I don't know how to say it any other way: the most seriously ill are ignored. If you're not well enough to accept treatment, no one is going to help you get it. (Except the police after you become dangerous).OR the family members that love the person and is committed to their well being even tho they are mentally ill. I support Laura's Law, It would work for our family. It starts with FAMILY you have to have just a little compassion and when getting the help you need be relentless. Never give up hope, one day 10 years from now maybe sooner, they will be safe.

Here is a typical letter I get all the time. This one posted today and is in Merced County. The family had been trying to get Juan treatment. Juan refused treatment. Mental Health authorities refused to help.

Just wanted to ask everyone for prayers right now for my husband Juan who just got arrested for stealing. He believed his "mom" (susan b. anthony) told him it was ok that he take some stuff from "her" stores. He is living in a delusion that I dont know if he can ever get out of, just praying that this happened for a reason and that this will finally get him the help he needs. He has been calling bail bonds men to get a hold of me to get him out but I just cant because I feel if i do he will never get any help. If theres anyone thats gone through something like this with their loved ones can you please give me some advice? I dont know what to do, my heart hurts so much for him. Thank you.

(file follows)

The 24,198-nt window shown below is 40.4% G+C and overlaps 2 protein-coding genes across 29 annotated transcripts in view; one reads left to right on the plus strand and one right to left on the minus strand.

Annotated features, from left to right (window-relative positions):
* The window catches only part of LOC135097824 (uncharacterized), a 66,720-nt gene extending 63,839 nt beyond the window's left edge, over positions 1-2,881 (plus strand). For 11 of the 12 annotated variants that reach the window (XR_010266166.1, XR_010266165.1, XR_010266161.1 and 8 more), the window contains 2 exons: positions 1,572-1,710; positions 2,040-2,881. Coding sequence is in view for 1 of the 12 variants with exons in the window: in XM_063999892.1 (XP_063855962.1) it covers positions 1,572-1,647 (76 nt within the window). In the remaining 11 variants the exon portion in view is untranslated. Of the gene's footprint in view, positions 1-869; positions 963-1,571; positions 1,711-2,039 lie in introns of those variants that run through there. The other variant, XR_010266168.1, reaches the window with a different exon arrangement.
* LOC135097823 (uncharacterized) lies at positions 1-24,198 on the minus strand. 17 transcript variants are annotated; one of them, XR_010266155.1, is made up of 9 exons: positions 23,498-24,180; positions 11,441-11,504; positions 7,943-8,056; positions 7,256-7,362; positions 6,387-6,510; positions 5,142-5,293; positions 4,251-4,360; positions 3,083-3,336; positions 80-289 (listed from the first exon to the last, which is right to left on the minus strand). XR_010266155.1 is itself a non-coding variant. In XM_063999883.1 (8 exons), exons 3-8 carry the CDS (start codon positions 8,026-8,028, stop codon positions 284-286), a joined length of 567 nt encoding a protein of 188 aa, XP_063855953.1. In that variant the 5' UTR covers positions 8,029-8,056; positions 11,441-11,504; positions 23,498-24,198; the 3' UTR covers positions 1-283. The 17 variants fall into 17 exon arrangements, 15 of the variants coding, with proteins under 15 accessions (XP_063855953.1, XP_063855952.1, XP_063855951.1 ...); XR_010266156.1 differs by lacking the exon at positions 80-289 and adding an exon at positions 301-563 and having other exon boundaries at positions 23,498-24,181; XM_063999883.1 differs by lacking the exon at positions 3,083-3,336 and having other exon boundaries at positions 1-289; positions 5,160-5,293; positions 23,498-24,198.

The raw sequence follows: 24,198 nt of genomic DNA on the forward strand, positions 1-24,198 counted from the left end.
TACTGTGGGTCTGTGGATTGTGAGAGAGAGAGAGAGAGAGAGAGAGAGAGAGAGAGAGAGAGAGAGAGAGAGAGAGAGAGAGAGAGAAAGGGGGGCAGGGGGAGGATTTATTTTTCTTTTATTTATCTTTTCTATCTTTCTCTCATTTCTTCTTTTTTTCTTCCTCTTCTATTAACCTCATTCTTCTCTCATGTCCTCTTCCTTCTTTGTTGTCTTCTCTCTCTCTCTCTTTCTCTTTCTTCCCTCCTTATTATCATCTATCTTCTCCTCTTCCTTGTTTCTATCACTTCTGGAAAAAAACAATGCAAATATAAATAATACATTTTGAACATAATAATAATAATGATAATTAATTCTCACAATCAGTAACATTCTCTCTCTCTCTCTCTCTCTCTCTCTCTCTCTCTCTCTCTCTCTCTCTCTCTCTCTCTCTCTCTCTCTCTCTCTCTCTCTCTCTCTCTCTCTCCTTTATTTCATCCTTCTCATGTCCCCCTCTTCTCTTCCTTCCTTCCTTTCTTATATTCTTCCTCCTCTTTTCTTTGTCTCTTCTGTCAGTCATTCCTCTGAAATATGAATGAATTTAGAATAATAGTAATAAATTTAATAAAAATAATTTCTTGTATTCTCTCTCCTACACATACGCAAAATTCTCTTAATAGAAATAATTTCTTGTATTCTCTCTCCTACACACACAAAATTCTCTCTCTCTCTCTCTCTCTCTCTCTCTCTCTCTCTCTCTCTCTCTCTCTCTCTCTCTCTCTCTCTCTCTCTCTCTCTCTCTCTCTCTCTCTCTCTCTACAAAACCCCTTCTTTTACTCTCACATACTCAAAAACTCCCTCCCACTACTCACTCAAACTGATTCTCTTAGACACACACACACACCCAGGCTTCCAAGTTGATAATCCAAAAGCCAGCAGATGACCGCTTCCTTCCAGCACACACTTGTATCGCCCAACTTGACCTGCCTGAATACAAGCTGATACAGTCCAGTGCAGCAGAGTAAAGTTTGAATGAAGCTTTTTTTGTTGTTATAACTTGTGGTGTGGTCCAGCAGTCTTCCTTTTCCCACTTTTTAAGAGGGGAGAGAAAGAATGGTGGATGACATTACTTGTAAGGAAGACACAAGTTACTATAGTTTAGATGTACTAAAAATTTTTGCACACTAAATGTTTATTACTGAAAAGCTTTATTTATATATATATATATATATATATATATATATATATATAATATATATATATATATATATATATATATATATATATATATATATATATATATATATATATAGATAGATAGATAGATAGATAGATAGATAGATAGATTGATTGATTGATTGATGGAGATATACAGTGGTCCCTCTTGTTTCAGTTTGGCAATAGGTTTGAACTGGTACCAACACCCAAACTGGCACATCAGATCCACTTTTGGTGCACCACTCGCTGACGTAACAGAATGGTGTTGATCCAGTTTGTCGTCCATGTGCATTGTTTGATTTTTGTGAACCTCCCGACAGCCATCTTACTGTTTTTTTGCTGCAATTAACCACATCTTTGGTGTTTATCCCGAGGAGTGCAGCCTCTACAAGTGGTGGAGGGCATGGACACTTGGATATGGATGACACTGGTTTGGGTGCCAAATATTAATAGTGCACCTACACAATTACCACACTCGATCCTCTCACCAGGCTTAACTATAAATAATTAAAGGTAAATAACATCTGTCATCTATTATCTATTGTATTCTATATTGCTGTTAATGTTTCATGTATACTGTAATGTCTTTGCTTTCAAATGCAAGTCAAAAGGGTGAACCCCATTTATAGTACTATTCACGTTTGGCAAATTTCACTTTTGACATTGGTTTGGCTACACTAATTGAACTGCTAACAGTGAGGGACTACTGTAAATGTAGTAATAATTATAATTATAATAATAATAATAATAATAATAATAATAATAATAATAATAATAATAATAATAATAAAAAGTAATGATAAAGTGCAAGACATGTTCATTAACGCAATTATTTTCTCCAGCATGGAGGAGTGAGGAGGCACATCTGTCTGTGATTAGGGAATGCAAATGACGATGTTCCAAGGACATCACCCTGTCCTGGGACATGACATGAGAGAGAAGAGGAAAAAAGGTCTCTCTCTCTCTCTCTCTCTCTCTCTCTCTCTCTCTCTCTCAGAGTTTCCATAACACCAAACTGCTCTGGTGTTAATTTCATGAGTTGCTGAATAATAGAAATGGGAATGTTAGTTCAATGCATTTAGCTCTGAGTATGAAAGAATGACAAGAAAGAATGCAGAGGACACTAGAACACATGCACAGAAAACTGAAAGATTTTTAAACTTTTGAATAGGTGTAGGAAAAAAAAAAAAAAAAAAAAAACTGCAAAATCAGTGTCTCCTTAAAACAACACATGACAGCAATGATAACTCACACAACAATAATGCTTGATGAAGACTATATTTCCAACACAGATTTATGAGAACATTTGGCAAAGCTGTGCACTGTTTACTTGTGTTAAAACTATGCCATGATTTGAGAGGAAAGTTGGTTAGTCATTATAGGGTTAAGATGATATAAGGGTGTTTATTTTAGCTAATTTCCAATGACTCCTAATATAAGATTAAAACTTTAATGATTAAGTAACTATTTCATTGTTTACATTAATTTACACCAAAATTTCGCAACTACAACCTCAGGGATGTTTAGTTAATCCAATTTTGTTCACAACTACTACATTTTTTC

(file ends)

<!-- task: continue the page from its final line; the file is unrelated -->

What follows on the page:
(She is willing to speak publicly if you are interested).

Here' the truth
-there is no accountability that MHSA money is used only for patients with severe mental illness-no medical/psychiatric diagnosis is required on the patients chart, so many programs are created that having nothing to do with SMI (ie: gang violence, crime survivor support, parenting programs, pregnant teen programs, etc)
-all mental health care is 100% voluntary